The Takehe, with its rotund shaped butt, like our beloved Kiwi was once thought to be extinct and it’s no wonder. Round and flightless, this bird doesn’t go much faster than me. I thought it might be related to the Kiwi, but it’s actually from the same family as the Pukeko. The distinctive red beak and colouring is a give away.
The Kokako is also a draw card to the island and is very rare. Although I did not see one we did hear its distinctive birdsong, reportedly the most beautiful in the world. However, we did also see a Stitchbird, Saddleback and two native pigeons with breast plume almost emerald-green.
If you are a walker there are some great, well-marked tracks around the island.
Wattle Track loop (1 hour)
Kawerau Track loop (3 hours)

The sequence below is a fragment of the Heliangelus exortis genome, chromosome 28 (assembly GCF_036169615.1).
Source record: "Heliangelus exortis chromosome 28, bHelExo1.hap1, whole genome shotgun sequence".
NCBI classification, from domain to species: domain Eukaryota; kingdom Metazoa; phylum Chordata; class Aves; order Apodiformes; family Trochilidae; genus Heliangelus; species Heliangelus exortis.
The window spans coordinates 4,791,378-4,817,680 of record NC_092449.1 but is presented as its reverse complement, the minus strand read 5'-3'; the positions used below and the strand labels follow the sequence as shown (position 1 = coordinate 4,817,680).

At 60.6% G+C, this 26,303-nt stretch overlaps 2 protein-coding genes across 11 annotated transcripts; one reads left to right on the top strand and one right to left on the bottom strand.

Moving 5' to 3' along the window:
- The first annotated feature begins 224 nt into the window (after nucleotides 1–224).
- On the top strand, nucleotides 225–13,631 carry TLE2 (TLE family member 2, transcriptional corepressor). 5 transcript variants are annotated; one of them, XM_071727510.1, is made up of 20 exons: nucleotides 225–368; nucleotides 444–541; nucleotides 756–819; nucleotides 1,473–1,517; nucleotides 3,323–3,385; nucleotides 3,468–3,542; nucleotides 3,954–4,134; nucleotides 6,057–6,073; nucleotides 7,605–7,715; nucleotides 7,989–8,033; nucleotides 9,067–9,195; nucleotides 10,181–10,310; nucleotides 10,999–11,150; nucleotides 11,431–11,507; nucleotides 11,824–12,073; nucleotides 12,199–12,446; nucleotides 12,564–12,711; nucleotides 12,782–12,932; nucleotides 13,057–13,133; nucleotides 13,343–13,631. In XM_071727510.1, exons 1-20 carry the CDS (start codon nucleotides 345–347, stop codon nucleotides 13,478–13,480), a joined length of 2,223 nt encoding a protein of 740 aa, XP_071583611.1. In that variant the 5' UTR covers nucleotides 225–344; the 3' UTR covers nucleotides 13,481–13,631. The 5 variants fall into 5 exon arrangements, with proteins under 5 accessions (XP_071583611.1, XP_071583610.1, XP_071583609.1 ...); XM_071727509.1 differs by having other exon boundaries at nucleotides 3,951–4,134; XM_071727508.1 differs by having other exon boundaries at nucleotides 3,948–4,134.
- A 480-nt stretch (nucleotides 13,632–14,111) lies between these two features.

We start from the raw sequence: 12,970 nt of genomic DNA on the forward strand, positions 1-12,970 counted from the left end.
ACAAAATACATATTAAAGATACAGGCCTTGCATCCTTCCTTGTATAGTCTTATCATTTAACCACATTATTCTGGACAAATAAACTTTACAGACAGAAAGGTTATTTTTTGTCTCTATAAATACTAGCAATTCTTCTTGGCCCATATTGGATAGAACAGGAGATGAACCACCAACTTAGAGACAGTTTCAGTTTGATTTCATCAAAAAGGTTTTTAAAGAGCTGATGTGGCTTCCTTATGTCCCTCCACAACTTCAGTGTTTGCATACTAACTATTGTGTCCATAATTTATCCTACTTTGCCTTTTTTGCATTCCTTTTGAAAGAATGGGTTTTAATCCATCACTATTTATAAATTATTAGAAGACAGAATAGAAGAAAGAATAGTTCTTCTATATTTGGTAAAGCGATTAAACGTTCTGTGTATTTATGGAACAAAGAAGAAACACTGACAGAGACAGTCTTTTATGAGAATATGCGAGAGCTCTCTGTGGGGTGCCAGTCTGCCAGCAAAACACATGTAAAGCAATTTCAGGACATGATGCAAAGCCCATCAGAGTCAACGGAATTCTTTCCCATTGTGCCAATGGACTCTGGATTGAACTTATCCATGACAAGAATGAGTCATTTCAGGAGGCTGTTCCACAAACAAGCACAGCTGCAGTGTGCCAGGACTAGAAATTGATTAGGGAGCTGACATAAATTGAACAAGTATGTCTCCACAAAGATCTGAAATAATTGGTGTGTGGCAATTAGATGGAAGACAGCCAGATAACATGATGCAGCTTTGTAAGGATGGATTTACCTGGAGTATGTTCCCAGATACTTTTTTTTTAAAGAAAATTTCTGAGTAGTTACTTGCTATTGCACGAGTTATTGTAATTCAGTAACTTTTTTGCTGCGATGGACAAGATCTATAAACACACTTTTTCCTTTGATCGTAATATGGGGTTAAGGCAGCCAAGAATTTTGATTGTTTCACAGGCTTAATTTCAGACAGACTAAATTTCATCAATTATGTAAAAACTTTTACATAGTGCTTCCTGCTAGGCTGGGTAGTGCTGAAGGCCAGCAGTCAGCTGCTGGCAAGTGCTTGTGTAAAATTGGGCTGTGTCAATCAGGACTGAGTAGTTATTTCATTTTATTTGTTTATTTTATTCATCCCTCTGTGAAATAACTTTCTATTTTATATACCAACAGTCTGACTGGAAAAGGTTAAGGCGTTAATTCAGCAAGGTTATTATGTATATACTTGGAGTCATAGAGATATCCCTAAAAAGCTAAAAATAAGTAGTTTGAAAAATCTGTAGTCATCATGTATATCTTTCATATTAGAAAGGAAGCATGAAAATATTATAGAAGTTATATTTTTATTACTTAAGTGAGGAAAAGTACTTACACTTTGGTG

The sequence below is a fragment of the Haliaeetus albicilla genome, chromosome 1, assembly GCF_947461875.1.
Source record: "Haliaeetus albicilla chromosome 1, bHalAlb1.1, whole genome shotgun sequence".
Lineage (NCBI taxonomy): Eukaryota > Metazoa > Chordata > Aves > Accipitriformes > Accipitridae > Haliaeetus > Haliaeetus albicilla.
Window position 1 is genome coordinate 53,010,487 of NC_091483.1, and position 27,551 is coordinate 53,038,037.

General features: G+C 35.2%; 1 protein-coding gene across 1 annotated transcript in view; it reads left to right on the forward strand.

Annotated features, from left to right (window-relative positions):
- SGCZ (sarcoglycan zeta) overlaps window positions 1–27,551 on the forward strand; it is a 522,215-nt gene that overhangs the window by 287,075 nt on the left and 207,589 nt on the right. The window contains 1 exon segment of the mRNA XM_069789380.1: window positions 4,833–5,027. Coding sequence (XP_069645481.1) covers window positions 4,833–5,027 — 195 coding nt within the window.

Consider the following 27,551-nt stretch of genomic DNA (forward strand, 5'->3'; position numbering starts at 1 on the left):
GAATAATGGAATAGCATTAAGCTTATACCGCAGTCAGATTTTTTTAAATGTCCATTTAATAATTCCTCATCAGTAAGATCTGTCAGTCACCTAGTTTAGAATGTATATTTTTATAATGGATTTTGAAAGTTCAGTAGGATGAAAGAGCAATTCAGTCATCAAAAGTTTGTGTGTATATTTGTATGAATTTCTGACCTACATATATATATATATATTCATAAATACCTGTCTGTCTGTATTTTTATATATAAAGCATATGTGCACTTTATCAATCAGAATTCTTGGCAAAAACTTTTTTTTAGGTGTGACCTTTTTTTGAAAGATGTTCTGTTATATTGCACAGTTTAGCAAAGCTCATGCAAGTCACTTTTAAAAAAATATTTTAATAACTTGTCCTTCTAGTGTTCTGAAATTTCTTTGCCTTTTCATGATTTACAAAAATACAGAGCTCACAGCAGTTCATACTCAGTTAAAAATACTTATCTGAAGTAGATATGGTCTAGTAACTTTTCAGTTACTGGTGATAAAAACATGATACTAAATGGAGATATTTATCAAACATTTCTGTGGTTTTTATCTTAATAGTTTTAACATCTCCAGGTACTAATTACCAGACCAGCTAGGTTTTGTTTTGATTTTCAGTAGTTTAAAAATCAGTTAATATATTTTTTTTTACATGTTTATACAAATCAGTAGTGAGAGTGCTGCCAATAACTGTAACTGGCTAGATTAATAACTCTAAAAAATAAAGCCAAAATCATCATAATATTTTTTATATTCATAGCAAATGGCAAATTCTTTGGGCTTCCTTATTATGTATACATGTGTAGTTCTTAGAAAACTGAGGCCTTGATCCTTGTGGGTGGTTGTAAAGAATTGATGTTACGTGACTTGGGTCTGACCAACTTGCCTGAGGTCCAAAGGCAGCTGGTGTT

Island Loop (4 hours) – reasonable fitness required
It’s also possible to stay on the island. A bunk house can be booked for overnight stay www.doc.govt.nz however, the facility has limited availability as it is primarily used by volunteers and researches.
Fullers 360 degree discover cruises run a service to the island costing $70 return.
On the ferry to Tirtiri Matangi it’s well worth purchasing a brochure with information and images of the birds. Also, a guided work can be booked on-line for $10 (with your ticket). All proceeds go to support the island admits conservation work.
Note: Tititiri Matangi is a special sanctuary for rare wildlife and is also a scientific reserve. There are no introduced pests making it a very safe environment for the endangered species so it is imperative you check your bags are rodent and insect free. No open bags are allowed in the ferry and all food must be packed in sealed containers.